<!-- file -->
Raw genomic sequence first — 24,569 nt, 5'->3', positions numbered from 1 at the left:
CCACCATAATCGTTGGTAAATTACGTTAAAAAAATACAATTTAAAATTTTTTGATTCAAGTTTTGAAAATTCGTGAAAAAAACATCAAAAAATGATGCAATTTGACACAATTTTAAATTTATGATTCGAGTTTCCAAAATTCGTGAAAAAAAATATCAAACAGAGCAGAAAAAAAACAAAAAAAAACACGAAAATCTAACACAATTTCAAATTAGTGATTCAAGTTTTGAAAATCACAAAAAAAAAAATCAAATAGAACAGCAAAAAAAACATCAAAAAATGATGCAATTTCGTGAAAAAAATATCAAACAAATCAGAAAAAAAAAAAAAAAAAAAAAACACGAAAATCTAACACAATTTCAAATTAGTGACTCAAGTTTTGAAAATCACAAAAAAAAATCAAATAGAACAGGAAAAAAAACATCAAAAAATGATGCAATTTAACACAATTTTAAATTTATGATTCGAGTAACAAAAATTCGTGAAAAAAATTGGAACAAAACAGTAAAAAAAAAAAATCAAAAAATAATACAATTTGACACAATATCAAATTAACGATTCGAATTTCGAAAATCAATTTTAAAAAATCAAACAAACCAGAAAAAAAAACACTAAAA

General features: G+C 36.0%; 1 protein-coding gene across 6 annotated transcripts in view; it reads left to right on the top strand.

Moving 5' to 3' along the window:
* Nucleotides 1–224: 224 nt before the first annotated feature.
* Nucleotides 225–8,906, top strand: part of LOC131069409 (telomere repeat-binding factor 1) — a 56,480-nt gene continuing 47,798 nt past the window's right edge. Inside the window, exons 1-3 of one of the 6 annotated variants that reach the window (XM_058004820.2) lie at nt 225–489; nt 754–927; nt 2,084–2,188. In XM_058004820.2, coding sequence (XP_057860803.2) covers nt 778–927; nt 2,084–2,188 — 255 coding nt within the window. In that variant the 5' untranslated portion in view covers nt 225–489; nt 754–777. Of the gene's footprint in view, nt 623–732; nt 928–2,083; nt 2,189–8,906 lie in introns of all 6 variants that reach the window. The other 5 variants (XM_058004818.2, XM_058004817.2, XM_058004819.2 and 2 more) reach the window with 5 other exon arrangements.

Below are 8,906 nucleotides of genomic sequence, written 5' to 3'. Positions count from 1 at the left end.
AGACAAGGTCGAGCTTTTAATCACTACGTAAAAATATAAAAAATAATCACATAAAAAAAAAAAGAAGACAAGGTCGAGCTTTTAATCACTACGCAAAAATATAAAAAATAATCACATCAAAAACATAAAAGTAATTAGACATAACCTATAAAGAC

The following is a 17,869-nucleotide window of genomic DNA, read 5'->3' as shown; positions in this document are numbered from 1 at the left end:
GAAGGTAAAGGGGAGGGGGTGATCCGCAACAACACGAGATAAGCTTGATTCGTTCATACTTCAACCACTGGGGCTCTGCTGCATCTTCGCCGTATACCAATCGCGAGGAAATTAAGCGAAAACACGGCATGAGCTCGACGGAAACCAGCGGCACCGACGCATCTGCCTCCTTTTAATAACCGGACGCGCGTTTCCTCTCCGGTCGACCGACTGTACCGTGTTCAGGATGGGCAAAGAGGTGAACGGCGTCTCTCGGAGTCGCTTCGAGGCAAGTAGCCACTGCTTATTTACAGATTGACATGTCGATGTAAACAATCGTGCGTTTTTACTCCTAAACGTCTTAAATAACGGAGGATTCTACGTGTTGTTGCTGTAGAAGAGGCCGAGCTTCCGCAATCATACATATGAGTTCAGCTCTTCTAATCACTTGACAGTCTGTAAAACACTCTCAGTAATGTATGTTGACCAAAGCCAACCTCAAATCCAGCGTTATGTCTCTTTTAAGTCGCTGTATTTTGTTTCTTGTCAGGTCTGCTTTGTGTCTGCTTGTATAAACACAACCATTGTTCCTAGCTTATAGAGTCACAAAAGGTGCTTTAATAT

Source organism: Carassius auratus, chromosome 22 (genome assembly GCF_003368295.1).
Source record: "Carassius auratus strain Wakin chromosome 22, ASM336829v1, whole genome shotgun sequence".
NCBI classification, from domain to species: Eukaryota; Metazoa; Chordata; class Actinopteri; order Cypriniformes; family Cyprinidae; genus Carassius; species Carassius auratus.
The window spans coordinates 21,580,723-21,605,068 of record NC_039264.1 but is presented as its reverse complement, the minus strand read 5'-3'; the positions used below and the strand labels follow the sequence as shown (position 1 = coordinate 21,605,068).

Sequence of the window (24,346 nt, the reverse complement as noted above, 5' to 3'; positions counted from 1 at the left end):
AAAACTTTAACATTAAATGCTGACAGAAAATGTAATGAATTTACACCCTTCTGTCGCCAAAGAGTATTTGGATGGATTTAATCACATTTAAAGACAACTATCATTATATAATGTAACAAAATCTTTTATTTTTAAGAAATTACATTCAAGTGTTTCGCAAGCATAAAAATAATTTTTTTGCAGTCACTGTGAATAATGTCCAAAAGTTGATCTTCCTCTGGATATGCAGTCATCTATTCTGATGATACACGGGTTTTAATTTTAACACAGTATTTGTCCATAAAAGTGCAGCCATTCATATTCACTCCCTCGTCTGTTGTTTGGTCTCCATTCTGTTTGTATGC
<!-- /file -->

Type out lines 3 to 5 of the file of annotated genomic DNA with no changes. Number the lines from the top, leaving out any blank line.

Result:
General features: G+C 36.0%; 1 protein-coding gene across 6 annotated transcripts in view; it reads left to right on the top strand.

Moving 5' to 3' along the window:
* Nucleotides 1–224: 224 nt before the first annotated feature.